Why the topic of Black Labor?
Topic of black labor because I’m a person that works a lot and everybody I know works a lot.  And because I was interested to, kind of, examine what that looks like in neighborhoods that are predominantly resided by blacks but they are not working in those neighborhoods.  That was one of my main reasons for this being the first topic.  Also, I was thinking about the industrial revolution and how much involvement black people had in that, that may sometimes get overlooked or not talked about. 

What does it mean to have a Black Eutopian space?
For me, it means having a space that we feel is the most ideal to experience and is for us.  A comfortable space that allows us to experience the things we like, things that we don’t like, things that we don’t know about.  It’s all about the ideal space for black folks.

How did the opportunity to be featured in Chicago Artist Month come about?
It was a simple as a submission really.  I submitted it and they doug it, I guess, a whole lot.  They really liked it and then made it a featured program.  I didn’t have to do an interview.  I just submitted the program just to be listed in their book or calendar.  I had no idea I would be a featured program.

What was that feeling like when you realized you were a feature?
It was interesting to say the least.  It put a little bit more pressure on me, for sure.  But, I appreciated it and I think it was necessary.  It kind of gave me that leverage or that push to not just do it one time and to be able to build off the momentum of being a featured program.

What was your strategy for pulling this event off?
I worked with a young lady name Leah Gibson and her organization called Westside Art Chicago.  She was a huge help in getting the project funded and helping me put it together and everything.   So, in terms of strategy, my strategy was using the resources I had access to already.  Doing that without making it one of those type of events where you see all the same faces; using all my resources but not overdoing it. 

What is that network and how did you develop a certain level of support?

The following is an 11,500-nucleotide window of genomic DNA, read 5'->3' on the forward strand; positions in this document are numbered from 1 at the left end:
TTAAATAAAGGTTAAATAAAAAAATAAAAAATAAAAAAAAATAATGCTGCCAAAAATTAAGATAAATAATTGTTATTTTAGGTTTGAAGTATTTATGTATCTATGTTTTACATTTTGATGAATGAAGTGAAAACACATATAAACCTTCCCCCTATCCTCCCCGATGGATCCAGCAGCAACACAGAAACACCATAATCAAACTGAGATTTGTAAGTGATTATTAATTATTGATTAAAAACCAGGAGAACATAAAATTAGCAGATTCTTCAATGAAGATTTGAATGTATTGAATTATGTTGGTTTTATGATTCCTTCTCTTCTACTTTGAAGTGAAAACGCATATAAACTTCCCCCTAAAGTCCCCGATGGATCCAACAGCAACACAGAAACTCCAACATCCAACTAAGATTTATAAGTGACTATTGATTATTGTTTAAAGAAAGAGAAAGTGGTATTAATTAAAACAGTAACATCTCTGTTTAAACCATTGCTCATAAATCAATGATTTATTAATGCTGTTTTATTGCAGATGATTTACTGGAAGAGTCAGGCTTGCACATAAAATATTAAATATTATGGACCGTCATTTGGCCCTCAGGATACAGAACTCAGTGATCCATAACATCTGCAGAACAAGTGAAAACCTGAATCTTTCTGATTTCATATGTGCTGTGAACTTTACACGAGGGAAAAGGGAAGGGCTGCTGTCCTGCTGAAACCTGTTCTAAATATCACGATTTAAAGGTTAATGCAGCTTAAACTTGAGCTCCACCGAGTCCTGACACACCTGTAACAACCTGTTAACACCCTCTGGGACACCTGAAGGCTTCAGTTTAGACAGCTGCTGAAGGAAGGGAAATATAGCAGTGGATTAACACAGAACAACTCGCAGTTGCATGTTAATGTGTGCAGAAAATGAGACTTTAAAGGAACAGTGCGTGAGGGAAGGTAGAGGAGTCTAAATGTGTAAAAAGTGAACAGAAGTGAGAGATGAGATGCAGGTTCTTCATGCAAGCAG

Once I came back to Chicago I had a certain mindset that I came to do what I came here to do.  It actually didn’t start out as community programming stuff.  It started out strictly music and art.  But I think that I’ve been able to develop this network that I have through connecting with people in a genuine way and just being off that genuine connection.  Nothing is ever forced.  If it feels forced, then I don’t go.  I don’t follow through on it.  So, that part of how I have the network and the support for projects like this.

I was able to work with artist here on various projects.  I think you get back what you give.  I think I’ve been able to give a lot and I think those people I was able to give to had no problem in giving back to help out with the project and support that project.

As an event planner, what would you like to implement in the communities you serve?
If I could, I would like to implement more programs for teenagers because they seem to be the ones no one knows what to do with them.  So, if I could do that, that would be great.

And what kind of programs would you generally implement?
Definitely music, art and maybe some sort of educational component, like Science, because I like Science.  Yeah, something that would involve those three things.  That would also take some research and some time because nobody knows what teenagers want to do.  I can be planning events for days and they not show up because that’s not something that they want to do.   

What should we be considering or thinking about with the idea of reimagining communal spaces? 
We should be thinking about how to bring what we want to us.  How to use the spaces that are already in our neighborhoods for the things that we see fit…  It’s not easy to go downtown or something and trying to get a space to use for whatever.  So, I think that we should really be considering what those spaces are, how we access them, and how we use them.  Consider also, if and how, the reuse of those spaces help in some sort of economic facet.  Like, is it something that can give people jobs?...  Some kind of service in it.